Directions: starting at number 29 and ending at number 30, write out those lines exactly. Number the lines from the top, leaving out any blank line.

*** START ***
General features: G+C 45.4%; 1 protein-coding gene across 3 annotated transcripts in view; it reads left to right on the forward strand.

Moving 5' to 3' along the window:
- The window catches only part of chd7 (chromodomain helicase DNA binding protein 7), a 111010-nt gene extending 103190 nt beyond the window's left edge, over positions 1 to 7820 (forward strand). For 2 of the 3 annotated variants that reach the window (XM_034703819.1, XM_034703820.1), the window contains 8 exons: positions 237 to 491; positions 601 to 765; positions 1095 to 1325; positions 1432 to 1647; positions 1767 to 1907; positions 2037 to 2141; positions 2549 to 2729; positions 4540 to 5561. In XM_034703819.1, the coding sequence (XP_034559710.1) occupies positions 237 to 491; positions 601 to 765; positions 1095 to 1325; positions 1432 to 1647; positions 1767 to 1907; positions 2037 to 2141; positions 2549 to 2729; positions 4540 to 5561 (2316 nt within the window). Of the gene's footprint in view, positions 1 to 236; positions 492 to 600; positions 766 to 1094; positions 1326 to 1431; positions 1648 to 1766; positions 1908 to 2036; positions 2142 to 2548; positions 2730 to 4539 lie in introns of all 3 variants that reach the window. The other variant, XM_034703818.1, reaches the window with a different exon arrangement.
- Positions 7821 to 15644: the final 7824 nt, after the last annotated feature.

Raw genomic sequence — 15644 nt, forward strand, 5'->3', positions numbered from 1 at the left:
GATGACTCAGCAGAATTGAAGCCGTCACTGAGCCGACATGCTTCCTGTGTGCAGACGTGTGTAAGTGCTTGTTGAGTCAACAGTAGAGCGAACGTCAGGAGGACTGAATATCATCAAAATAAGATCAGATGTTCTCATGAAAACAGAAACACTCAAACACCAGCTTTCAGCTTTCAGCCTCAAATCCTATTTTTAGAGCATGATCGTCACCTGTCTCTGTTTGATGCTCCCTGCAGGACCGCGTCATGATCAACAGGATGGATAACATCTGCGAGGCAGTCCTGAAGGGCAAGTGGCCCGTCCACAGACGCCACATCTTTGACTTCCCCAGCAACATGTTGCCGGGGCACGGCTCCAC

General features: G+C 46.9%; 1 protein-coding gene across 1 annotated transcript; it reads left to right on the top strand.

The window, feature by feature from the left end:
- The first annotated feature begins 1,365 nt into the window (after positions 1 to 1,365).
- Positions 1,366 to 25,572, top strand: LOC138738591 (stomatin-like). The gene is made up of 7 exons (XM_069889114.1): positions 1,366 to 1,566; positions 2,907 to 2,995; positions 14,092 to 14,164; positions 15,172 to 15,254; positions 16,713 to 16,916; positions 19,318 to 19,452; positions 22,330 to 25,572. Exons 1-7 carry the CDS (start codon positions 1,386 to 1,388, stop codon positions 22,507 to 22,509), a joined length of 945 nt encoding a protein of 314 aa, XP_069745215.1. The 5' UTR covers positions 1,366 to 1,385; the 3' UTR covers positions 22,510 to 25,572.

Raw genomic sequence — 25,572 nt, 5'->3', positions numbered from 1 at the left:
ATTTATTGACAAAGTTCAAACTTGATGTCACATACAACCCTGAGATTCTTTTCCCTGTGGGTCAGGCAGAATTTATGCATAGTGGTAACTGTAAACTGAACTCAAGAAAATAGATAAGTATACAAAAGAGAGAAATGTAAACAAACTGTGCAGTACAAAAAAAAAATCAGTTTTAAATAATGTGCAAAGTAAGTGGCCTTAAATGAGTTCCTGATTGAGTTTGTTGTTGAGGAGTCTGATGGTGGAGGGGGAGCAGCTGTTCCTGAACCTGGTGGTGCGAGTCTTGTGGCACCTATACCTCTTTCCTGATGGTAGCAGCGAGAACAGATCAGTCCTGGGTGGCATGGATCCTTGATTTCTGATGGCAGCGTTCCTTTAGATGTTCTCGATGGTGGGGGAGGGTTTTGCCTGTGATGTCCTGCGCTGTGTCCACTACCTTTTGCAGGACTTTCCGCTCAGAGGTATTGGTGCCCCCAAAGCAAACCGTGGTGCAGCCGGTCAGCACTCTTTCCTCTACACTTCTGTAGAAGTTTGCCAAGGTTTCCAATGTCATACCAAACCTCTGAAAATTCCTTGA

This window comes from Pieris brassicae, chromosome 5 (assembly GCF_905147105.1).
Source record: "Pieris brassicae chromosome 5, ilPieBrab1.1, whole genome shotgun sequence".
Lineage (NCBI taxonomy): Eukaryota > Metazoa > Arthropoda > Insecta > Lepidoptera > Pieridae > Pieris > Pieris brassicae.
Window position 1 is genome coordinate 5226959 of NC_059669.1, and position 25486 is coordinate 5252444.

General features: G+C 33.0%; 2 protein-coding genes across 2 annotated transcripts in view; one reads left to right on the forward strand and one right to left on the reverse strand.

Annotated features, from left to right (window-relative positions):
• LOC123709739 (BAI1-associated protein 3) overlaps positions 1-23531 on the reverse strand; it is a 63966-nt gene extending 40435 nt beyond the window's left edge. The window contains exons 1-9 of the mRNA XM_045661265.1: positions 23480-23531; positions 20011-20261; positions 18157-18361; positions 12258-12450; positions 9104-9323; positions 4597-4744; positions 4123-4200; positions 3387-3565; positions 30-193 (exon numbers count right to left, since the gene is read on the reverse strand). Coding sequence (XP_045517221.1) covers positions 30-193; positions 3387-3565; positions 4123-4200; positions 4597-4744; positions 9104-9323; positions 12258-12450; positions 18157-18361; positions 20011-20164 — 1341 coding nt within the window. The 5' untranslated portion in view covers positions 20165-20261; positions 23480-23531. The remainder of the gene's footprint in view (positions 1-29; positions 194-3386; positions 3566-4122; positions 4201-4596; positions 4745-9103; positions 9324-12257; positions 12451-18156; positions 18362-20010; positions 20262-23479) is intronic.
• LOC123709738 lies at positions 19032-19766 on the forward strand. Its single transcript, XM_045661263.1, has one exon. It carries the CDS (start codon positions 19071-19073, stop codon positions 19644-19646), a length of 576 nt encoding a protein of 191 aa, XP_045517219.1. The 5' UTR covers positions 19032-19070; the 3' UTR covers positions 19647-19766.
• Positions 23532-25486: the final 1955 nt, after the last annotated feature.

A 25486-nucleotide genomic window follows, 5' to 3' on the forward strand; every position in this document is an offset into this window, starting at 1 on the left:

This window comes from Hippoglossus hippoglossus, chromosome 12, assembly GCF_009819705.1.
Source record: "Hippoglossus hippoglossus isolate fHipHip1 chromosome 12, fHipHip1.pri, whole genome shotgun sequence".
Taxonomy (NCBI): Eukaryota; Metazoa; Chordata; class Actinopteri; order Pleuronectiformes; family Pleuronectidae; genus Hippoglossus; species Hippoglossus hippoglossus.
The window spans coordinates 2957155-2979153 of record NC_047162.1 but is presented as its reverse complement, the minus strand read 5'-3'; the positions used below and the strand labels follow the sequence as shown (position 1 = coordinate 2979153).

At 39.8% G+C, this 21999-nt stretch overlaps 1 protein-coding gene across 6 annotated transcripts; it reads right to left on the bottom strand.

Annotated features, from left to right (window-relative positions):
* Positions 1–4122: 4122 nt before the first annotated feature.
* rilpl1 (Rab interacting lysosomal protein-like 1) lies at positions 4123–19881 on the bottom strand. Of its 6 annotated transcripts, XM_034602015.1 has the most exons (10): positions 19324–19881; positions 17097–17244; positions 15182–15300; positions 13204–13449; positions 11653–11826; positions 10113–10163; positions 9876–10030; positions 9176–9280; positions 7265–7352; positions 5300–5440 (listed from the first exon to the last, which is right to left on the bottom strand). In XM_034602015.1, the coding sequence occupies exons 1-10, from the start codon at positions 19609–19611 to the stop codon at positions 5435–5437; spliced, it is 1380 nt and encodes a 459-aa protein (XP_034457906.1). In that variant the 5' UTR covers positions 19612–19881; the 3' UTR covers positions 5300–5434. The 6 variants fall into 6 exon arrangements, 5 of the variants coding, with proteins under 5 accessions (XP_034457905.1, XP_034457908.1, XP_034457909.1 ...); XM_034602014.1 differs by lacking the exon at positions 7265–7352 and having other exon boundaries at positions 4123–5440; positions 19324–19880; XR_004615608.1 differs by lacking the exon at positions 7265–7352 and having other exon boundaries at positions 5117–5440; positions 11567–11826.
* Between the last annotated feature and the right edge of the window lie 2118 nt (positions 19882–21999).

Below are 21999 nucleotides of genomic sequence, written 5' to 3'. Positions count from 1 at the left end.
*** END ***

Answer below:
* Positions 1–4122: 4122 nt before the first annotated feature.
* rilpl1 (Rab interacting lysosomal protein-like 1) lies at positions 4123–19881 on the bottom strand. Of its 6 annotated transcripts, XM_034602015.1 has the most exons (10): positions 19324–19881; positions 17097–17244; positions 15182–15300; positions 13204–13449; positions 11653–11826; positions 10113–10163; positions 9876–10030; positions 9176–9280; positions 7265–7352; positions 5300–5440 (listed from the first exon to the last, which is right to left on the bottom strand). In XM_034602015.1, the coding sequence occupies exons 1-10, from the start codon at positions 19609–19611 to the stop codon at positions 5435–5437; spliced, it is 1380 nt and encodes a 459-aa protein (XP_034457906.1). In that variant the 5' UTR covers positions 19612–19881; the 3' UTR covers positions 5300–5434. The 6 variants fall into 6 exon arrangements, 5 of the variants coding, with proteins under 5 accessions (XP_034457905.1, XP_034457908.1, XP_034457909.1 ...); XM_034602014.1 differs by lacking the exon at positions 7265–7352 and having other exon boundaries at positions 4123–5440; positions 19324–19880; XR_004615608.1 differs by lacking the exon at positions 7265–7352 and having other exon boundaries at positions 5117–5440; positions 11567–11826.